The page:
Witness how a Martian might use kinetic and potential energy at ThomsonNOW.

Some Types of Energy Are More Useful Than Others

Energy quality is a measure of an energy source’s capacity to do useful work. High-quality energy is concentrated and can perform much useful work. Examples are very high-temperature heat, nuclear fission, concentrated sunlight, high-velocity wind, and energy released by burning natural gas, gasoline, or coal. By contrast, low-quality energy is dispersed and has little capacity to do useful work. An example is heat dispersed in the moving molecules of a large amount of matter (such as the atmosphere or an ocean) so that its temperature is low. The total amount of heat stored in the Atlantic Ocean is greater than the amount of high quality chemical energy stored in all the oil deposits of Saudi Arabia. Yet because the ocean’s heat is so widely dispersed, it cannot be used to move things or to heat things to high temperatures.

Energy Changes Are Governed by Two Scientific Laws

Thermodynamics is the study of energy transformations. Scientists have observed energy being changed from one form to another in millions of physical and chemical changes. But they have never been able to detect the creation or destruction of any energy in such changes. The results of these experiments have been summarized in the law of conservation of energy, also known as the first law of thermodynamics:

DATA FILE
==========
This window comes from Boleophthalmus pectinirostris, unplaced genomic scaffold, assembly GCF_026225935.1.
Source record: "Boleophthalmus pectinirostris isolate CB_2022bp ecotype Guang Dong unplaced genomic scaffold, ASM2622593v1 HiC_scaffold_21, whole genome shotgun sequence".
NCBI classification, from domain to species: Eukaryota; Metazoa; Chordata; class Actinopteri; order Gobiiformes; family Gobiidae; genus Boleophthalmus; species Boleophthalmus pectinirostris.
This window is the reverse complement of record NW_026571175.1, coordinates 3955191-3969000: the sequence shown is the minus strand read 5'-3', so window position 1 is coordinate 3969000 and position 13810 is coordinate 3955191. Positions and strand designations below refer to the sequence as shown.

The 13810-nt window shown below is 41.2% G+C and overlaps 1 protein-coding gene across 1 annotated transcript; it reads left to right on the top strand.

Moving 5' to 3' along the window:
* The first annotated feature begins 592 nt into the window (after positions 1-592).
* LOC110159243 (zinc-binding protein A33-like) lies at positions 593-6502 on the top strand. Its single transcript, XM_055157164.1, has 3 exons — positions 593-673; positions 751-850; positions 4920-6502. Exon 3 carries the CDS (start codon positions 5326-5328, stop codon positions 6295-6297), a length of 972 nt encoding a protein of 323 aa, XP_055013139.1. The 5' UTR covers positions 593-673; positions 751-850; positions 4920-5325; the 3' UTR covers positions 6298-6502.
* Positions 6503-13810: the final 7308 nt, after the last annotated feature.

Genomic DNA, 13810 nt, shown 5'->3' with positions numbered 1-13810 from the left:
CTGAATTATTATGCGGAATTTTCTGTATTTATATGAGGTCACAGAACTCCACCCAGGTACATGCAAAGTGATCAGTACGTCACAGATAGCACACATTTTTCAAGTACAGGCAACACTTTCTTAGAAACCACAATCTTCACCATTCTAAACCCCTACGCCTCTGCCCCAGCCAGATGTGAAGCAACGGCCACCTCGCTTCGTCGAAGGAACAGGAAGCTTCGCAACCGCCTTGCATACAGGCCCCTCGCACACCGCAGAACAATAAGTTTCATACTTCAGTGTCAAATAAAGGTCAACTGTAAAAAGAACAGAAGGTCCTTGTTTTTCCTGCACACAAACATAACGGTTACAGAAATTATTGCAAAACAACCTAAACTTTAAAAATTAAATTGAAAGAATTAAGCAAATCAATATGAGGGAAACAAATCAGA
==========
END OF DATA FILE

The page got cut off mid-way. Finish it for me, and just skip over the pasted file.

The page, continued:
When energy is converted from one form to another in a physical or chemical change, no energy is created or destroyed (Concept 2-4A).

This scientific law tells us that when one form of energy is converted to another form in any physical or chemical change, energy input always equals energy output.

No matter how hard we try or how clever we are, we cannot get more energy out of a system than we put in. This is one of nature’s basic rules. Because the first law of thermodynamics states that energy cannot be created or destroyed, only converted from one form to another, you may be tempted to think there will always be enough energy. Yet if you fill a car’s tank with gasoline and drive around or use a flashlight battery until it is dead, something has been lost. But what is it? The answer is energy quality, the amount of energy available that can perform useful work.

Countless experiments have shown that whenever energy changes from one form to another, we always end up with less usable energy than we started with. These results have been summarized in the second law of thermodynamics: When energy changes from one form to another, we always end up with lower quality or less usable energy than we started with (Concept 2-4B). This lower quality energy usually takes the form of heat given off at a low temperature to the environment.

There it is dispersed by the random motion of air or water molecules and becomes even less useful as a resource.